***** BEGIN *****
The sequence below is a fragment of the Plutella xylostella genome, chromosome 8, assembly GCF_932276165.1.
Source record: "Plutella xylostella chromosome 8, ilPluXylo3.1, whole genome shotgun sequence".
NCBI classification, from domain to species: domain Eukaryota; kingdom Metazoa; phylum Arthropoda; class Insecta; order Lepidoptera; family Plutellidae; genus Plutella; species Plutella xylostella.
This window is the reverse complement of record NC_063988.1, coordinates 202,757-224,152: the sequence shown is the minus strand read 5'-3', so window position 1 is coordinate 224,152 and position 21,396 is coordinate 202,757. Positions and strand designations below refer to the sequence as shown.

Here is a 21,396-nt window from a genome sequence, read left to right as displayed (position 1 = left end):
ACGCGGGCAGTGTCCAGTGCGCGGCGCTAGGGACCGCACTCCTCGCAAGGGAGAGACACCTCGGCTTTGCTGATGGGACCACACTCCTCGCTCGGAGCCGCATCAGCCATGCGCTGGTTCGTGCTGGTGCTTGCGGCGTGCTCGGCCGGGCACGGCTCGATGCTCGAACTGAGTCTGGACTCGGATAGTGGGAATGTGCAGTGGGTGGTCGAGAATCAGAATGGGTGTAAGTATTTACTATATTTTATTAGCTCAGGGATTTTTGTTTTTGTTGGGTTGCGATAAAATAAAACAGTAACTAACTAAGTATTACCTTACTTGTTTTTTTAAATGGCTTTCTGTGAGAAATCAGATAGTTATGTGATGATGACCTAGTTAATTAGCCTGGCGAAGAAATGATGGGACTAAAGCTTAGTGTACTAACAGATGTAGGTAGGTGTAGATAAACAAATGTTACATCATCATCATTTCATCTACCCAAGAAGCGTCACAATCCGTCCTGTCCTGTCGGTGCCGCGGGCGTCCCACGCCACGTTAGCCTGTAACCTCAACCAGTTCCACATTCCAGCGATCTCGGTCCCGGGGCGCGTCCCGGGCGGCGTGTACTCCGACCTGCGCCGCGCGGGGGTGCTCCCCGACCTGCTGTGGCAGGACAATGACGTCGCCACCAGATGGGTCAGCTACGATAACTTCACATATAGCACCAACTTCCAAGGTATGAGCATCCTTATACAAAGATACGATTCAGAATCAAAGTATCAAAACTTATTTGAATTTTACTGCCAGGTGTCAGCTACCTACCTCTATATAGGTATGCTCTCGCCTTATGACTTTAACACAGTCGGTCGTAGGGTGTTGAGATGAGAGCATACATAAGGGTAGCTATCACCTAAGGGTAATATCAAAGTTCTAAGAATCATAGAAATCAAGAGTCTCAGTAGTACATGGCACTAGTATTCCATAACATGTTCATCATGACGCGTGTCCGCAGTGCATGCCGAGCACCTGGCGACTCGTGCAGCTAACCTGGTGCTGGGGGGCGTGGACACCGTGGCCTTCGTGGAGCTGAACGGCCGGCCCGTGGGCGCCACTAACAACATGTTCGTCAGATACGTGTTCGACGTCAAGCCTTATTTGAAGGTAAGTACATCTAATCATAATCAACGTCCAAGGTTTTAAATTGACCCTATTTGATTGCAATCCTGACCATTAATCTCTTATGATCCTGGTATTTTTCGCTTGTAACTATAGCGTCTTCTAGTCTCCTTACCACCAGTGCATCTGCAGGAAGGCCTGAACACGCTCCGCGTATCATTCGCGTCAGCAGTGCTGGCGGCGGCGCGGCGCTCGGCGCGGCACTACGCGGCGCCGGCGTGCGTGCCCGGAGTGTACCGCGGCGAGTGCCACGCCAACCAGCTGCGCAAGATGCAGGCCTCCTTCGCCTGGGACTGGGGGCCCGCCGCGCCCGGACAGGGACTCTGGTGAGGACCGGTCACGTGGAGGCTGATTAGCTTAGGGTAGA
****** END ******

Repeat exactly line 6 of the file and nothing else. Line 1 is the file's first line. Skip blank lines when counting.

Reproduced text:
ACGCGGGCAGTGTCCAGTGCGCGGCGCTAGGGACCGCACTCCTCGCAAGGGAGAGACACCTCGGCTTTGCTGATGGGACCACACTCCTCGCTCGGAGCCGCATCAGCCATGCGCTGGTTCGTGCTGGTGCTTGCGGCGTGCTCGGCCGGGCACGGCTCGATGCTCGAACTGAGTCTGGACTCGGATAGTGGGAATGTGCAGTGGGTGGTCGAGAATCAGAATGGGTGTAAGTATTTACTATATTTTATTAGCTCAGGGATTTTTGTTTTTGTTGGGTTGCGATAAAATAAAACAGTAACTAACTAAGTATTACCTTACTTGTTTTTTTAAATGGCTTTCTGTGAGAAATCAGATAGTTATGTGATGATGACCTAGTTAATTAGCCTGGCGAAGAAATGATGGGACTAAAGCTTAGTGTACTAACAGATGTAGGTAGGTGTAGATAAACAAATGTTACATCATCATCATTTCATCTACCCAAGAAGCGTCACAATCCGTCCTGTCCTGTCGGTGCCGCGGGCGTCCCACGCCACGTTAGCCTGTAACCTCAACCAGTTCCACATTCCAGCGATCTCGGTCCCGGGGCGCGTCCCGGGCGGCGTGTACTCCGACCTGCGCCGCGCGGGGGTGCTCCCCGACCTGCTGTGGCAGGACAATGACGTCGCCACCAGATGGGTCAGCTACGATAACTTCACATATAGCACCAACTTCCAAGGTATGAGCATCCTTATACAAAGATACGATTCAGAATCAAAGTATCAAAACTTATTTGAATTTTACTGCCAGGTGTCAGCTACCTACCTCTATATAGGTATGCTCTCGCCTTATGACTTTAACACAGTCGGTCGTAGGGTGTTGAGATGAGAGCATACATAAGGGTAGCTATCACCTAAGGGTAATATCAAAGTTCTAAGAATCATAGAAATCAAGAGTCTCAGTAGTACATGGCACTAGTATTCCATAACATGTTCATCATGACGCGTGTCCGCAGTGCATGCCGAGCACCTGGCGACTCGTGCAGCTAACCTGGTGCTGGGGGGCGTGGACACCGTGGCCTTCGTGGAGCTGAACGGCCGGCCCGTGGGCGCCACTAACAACATGTTCGTCAGATACGTGTTCGACGTCAAGCCTTATTTGAAGGTAAGTACATCTAATCATAATCAACGTCCAAGGTTTTAAATTGACCCTATTTGATTGCAATCCTGACCATTAATCTCTTATGATCCTGGTATTTTTCGCTTGTAACTATAGCGTCTTCTAGTCTCCTTACCACCAGTGCATCTGCAGGAAGGCCTGAACACGCTCCGCGTATCATTCGCGTCAGCAGTGCTGGCGGCGGCGCGGCGCTCGGCGCGGCACTACGCGGCGCCGGCGTGCGTGCCCGGAGTGTACCGCGGCGAGTGCCACGCCAACCAGCTGCGCAAGATGCAGGCCTCCTTCGCCTGGGACTGGGGGCCCGCCGCGCCCGGACAGGGACTCTGGTGAGGACCGGTCACGTGGAGGCTGATTAGCTTAGGGTAGA